Two-year-old twins, born joined at the head, leave the hospital after a successful surgery at a British hospital in London, Britain July 1, 2019, in this handout photo released on July 16, 2019. GREAT ORMOND STREET/Handout via REUTERS
LONDON (Reuters) – Two-year-old twins joined at the head have undergone successful surgery at a British hospital to separate their skulls, brains and blood vessels, doctors said on Tuesday.
The highly complex surgery involved multiple operations on Safa and Marwa Ullah, who were born in Pakistan in January 2017 with a condition known as “craniopagus” in which the girls’ skulls and parts of their brains were joined and intertwined.
“Craniopagus is an exceptionally rare and complex condition,” said David J. Dunaway, who co-led the surgical team that treated the twins. The operation, conducted in February, was the most complex such separation his team had performed to date, he said.
Having twins joined at the head with fused skulls and separate bodies occurs in less than one in a million births, while having the connection extend into the brain tissue is rarer still. Around 50 sets of craniopagus twins are estimated to be born around the world every year, of which only around 15 are thought to survive beyond the first 30 days of life.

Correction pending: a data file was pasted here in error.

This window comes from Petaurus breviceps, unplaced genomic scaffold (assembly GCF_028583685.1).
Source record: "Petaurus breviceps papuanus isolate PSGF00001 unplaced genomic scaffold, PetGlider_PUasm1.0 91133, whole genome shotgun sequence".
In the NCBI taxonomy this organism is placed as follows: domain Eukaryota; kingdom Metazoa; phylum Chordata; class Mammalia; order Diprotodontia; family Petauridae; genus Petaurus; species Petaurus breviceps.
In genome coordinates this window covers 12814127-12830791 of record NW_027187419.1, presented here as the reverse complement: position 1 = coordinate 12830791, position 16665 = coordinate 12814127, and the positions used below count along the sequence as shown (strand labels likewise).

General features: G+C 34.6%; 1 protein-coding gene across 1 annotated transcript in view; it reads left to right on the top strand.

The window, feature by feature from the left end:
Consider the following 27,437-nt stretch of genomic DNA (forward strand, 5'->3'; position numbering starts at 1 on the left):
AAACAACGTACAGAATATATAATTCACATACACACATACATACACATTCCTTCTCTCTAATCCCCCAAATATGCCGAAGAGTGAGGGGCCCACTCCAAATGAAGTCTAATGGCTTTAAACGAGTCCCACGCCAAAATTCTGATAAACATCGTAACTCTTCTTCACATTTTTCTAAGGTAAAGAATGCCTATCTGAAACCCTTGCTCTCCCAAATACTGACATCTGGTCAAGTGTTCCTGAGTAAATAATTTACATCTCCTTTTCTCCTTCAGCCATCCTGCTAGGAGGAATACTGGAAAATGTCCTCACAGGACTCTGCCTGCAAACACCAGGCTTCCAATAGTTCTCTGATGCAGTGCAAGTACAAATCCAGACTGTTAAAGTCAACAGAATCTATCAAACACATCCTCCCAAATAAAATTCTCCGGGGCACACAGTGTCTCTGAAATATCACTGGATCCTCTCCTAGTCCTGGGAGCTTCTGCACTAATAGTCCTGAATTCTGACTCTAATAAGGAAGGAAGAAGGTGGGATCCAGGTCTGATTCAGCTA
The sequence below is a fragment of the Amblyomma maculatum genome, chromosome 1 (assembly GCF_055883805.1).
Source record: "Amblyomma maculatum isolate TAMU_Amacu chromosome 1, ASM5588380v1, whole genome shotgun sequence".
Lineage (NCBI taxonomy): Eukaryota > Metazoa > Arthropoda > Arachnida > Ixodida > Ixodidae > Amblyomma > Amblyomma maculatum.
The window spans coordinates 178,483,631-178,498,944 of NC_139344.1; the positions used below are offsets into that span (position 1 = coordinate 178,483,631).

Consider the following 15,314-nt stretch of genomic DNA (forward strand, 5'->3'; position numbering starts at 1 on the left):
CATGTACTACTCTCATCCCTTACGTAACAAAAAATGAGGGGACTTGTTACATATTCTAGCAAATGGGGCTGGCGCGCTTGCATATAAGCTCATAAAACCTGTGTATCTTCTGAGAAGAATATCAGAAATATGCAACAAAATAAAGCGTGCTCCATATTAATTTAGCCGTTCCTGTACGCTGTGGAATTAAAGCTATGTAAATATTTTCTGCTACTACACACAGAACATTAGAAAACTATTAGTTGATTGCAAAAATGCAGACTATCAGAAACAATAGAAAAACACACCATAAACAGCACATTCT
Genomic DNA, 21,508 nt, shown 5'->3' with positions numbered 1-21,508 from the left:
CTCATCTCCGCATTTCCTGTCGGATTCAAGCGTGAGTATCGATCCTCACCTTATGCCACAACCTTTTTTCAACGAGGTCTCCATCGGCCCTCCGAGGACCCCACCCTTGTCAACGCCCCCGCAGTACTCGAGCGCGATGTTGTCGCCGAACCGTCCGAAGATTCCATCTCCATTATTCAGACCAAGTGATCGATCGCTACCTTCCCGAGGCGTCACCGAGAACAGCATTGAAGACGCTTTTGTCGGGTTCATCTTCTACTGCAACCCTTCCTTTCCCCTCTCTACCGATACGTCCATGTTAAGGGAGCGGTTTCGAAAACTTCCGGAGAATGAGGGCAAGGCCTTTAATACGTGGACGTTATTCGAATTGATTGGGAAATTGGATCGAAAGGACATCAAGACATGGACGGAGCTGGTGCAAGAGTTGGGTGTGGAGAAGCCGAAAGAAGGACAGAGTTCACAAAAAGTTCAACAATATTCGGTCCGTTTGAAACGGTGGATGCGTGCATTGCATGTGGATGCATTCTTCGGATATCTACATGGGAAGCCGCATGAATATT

Dunaway said this separation was helped by state-of-the-art technology including virtual reality, advanced imaging and three-dimensional rapid prototyping – allowing the surgeons to use images of the girls’ brains and blood vessels to plan and practice the surgery in advance to minimize complications.
The procedures took place at London’s Great Ormond Street hospital, with the girls well enough to be discharged from hospital four months later on July 1.
“These cutting-edge scientific techniques greatly increased the chance of success for Safa and Marwa. Their brains were more intertwined than the previous sets of craniopagus twins making it the most complicated separation to date,” the Great Ormond Street team said in a statement.
Five months after their final operation, Safa and Marwa are making slow but steady progress, the doctors said, adding that “a further period of recuperation and rehabilitation is essential to maximize their recovery”.
Reporting by Kate Kelland, editing by Susan Fenton